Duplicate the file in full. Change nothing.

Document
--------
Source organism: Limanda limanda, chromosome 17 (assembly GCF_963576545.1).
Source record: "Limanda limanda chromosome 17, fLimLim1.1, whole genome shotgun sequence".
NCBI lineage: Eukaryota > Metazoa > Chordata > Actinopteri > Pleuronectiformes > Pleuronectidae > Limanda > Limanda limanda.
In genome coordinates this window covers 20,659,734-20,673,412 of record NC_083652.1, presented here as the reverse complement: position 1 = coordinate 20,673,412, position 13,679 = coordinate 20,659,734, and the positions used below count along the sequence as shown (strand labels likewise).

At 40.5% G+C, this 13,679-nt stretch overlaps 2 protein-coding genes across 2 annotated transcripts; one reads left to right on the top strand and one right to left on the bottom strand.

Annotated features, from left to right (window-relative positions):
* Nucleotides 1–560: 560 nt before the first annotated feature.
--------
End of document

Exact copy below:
Source organism: Limanda limanda, chromosome 17 (assembly GCF_963576545.1).
Source record: "Limanda limanda chromosome 17, fLimLim1.1, whole genome shotgun sequence".
NCBI lineage: Eukaryota > Metazoa > Chordata > Actinopteri > Pleuronectiformes > Pleuronectidae > Limanda > Limanda limanda.
In genome coordinates this window covers 20,659,734-20,673,412 of record NC_083652.1, presented here as the reverse complement: position 1 = coordinate 20,673,412, position 13,679 = coordinate 20,659,734, and the positions used below count along the sequence as shown (strand labels likewise).

At 40.5% G+C, this 13,679-nt stretch overlaps 2 protein-coding genes across 2 annotated transcripts; one reads left to right on the top strand and one right to left on the bottom strand.

Annotated features, from left to right (window-relative positions):
* Nucleotides 1–560: 560 nt before the first annotated feature.